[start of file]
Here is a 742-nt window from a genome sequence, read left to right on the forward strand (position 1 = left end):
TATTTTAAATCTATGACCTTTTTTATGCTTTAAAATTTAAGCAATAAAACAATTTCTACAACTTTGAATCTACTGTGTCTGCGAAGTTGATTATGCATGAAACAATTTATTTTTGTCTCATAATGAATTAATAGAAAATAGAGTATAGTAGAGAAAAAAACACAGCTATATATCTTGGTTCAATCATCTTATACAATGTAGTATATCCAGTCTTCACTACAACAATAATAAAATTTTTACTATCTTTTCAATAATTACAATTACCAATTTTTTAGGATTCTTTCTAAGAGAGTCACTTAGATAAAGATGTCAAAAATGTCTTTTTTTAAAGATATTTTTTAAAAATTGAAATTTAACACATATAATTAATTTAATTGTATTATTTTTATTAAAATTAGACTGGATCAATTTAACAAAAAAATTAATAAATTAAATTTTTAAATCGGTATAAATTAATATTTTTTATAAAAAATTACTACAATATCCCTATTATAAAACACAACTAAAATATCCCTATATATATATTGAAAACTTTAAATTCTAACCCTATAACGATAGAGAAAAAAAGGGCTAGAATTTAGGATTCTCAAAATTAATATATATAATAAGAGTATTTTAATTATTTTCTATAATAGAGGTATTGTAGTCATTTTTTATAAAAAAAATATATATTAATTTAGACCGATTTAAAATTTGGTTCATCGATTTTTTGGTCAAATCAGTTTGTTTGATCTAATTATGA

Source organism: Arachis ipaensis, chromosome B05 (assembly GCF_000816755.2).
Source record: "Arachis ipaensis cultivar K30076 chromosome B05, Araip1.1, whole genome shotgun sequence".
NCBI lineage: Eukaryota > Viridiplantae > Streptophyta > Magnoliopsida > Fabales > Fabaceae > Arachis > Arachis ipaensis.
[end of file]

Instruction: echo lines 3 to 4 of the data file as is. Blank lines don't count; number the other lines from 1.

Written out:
Source organism: Arachis ipaensis, chromosome B05 (assembly GCF_000816755.2).
Source record: "Arachis ipaensis cultivar K30076 chromosome B05, Araip1.1, whole genome shotgun sequence".